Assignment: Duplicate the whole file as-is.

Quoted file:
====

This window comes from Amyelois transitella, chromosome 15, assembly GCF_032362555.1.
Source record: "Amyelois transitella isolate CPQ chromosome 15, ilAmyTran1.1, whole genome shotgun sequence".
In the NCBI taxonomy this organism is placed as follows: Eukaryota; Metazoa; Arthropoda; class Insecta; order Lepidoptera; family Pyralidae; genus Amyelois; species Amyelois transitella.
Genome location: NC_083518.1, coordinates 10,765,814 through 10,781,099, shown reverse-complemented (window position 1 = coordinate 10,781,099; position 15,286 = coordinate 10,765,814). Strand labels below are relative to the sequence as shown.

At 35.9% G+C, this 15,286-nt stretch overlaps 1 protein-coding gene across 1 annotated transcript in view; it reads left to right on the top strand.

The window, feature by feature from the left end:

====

This window comes from Amyelois transitella, chromosome 15, assembly GCF_032362555.1.
Source record: "Amyelois transitella isolate CPQ chromosome 15, ilAmyTran1.1, whole genome shotgun sequence".
In the NCBI taxonomy this organism is placed as follows: Eukaryota; Metazoa; Arthropoda; class Insecta; order Lepidoptera; family Pyralidae; genus Amyelois; species Amyelois transitella.
Genome location: NC_083518.1, coordinates 10,765,814 through 10,781,099, shown reverse-complemented (window position 1 = coordinate 10,781,099; position 15,286 = coordinate 10,765,814). Strand labels below are relative to the sequence as shown.

At 35.9% G+C, this 15,286-nt stretch overlaps 1 protein-coding gene across 1 annotated transcript in view; it reads left to right on the top strand.

The window, feature by feature from the left end: